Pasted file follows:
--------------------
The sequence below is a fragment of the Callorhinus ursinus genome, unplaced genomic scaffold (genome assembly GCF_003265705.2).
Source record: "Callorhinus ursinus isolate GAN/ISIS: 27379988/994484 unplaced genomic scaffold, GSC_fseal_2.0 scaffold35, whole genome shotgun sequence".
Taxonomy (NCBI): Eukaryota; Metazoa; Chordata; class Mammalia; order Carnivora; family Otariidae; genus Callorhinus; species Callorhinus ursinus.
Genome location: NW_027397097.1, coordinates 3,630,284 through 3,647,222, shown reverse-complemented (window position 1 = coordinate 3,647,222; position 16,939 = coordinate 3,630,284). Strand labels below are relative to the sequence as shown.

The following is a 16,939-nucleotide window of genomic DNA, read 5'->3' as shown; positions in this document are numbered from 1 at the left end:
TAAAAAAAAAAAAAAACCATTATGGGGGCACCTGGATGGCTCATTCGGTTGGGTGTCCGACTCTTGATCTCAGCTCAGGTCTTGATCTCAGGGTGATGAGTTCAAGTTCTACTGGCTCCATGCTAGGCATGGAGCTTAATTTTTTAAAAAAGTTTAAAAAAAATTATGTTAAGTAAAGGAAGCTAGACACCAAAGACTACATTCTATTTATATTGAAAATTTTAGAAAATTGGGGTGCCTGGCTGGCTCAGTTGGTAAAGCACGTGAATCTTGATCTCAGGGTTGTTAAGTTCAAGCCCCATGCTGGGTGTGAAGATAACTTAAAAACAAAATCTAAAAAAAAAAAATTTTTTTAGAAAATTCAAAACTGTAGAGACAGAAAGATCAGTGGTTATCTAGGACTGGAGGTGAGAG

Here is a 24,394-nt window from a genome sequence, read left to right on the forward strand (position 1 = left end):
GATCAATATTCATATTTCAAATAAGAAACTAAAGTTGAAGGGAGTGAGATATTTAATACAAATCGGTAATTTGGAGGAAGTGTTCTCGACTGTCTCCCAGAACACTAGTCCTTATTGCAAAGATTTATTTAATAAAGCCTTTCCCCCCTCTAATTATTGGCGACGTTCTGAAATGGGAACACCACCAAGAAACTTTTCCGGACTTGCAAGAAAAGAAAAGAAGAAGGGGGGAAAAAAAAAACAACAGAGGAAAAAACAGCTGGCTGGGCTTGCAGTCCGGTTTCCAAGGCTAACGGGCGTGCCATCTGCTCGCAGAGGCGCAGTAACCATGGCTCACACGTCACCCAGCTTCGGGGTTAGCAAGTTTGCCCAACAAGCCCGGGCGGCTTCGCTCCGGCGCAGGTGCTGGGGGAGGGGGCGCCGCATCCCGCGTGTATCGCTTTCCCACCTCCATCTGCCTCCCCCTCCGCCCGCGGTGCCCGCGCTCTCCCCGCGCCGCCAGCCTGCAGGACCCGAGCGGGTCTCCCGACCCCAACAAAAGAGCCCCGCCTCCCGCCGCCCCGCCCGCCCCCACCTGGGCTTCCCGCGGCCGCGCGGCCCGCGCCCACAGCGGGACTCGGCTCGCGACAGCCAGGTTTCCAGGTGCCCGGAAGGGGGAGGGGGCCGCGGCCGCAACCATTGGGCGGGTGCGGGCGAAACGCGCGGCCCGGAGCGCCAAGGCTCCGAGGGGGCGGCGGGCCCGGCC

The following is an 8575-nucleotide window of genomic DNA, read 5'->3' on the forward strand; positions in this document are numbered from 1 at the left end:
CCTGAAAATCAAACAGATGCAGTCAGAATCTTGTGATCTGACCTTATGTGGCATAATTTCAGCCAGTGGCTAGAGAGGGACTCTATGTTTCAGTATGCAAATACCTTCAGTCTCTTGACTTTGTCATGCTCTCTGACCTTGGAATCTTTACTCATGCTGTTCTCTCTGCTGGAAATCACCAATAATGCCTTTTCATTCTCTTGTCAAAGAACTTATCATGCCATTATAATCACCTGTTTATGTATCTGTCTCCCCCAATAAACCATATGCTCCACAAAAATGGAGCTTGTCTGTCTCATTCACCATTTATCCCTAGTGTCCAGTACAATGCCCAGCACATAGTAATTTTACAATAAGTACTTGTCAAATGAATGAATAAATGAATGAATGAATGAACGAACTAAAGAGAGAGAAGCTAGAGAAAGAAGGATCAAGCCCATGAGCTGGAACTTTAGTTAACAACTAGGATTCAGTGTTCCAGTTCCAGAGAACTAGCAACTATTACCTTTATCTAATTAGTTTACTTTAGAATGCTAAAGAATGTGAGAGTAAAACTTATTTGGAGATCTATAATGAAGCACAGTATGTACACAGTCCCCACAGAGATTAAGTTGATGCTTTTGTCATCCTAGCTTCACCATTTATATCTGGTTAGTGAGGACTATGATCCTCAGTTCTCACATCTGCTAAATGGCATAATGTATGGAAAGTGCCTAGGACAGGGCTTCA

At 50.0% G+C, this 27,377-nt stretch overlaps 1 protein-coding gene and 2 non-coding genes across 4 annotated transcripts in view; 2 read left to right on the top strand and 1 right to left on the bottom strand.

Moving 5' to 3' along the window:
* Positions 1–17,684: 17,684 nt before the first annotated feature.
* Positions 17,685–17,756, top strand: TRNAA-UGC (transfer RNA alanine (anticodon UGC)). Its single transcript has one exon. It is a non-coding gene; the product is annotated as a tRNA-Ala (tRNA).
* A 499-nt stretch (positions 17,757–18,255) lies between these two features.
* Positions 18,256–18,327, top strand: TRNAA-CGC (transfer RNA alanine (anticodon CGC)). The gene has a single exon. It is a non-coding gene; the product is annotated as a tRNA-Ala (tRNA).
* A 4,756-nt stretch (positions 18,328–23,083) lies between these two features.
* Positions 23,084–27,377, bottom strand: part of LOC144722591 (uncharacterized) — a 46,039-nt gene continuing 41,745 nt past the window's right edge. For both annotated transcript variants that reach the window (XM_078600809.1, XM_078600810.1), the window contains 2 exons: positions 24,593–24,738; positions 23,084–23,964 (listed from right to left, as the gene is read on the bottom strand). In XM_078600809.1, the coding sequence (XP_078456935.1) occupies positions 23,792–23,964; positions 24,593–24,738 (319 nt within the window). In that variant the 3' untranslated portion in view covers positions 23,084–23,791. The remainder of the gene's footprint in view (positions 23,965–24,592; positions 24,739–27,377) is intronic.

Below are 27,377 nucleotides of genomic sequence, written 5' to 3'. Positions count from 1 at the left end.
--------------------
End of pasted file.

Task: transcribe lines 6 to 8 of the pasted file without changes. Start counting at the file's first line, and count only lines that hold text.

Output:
TAAAAAAAAAAAAAAACCATTATGGGGGCACCTGGATGGCTCATTCGGTTGGGTGTCCGACTCTTGATCTCAGCTCAGGTCTTGATCTCAGGGTGATGAGTTCAAGTTCTACTGGCTCCATGCTAGGCATGGAGCTTAATTTTTTAAAAAAGTTTAAAAAAAATTATGTTAAGTAAAGGAAGCTAGACACCAAAGACTACATTCTATTTATATTGAAAATTTTAGAAAATTGGGGTGCCTGGCTGGCTCAGTTGGTAAAGCACGTGAATCTTGATCTCAGGGTTGTTAAGTTCAAGCCCCATGCTGGGTGTGAAGATAACTTAAAAACAAAATCTAAAAAAAAAAAATTTTTTTAGAAAATTCAAAACTGTAGAGACAGAAAGATCAGTGGTTATCTAGGACTGGAGGTGAGAG

Here is a 24,394-nt window from a genome sequence, read left to right on the forward strand (position 1 = left end):
GATCAATATTCATATTTCAAATAAGAAACTAAAGTTGAAGGGAGTGAGATATTTAATACAAATCGGTAATTTGGAGGAAGTGTTCTCGACTGTCTCCCAGAACACTAGTCCTTATTGCAAAGATTTATTTAATAAAGCCTTTCCCCCCTCTAATTATTGGCGACGTTCTGAAATGGGAACACCACCAAGAAACTTTTCCGGACTTGCAAGAAAAGAAAAGAAGAAGGGGGGAAAAAAAAAACAACAGAGGAAAAAACAGCTGGCTGGGCTTGCAGTCCGGTTTCCAAGGCTAACGGGCGTGCCATCTGCTCGCAGAGGCGCAGTAACCATGGCTCACACGTCACCCAGCTTCGGGGTTAGCAAGTTTGCCCAACAAGCCCGGGCGGCTTCGCTCCGGCGCAGGTGCTGGGGGAGGGGGCGCCGCATCCCGCGTGTATCGCTTTCCCACCTCCATCTGCCTCCCCCTCCGCCCGCGGTGCCCGCGCTCTCCCCGCGCCGCCAGCCTGCAGGACCCGAGCGGGTCTCCCGACCCCAACAAAAGAGCCCCGCCTCCCGCCGCCCCGCCCGCCCCCACCTGGGCTTCCCGCGGCCGCGCGGCCCGCGCCCACAGCGGGACTCGGCTCGCGACAGCCAGGTTTCCAGGTGCCCGGAAGGGGGAGGGGGCCGCGGCCGCAACCATTGGGCGGGTGCGGGCGAAACGCGCGGCCCGGAGCGCCAAGGCTCCGAGGGGGCGGCGGGCCCGGCC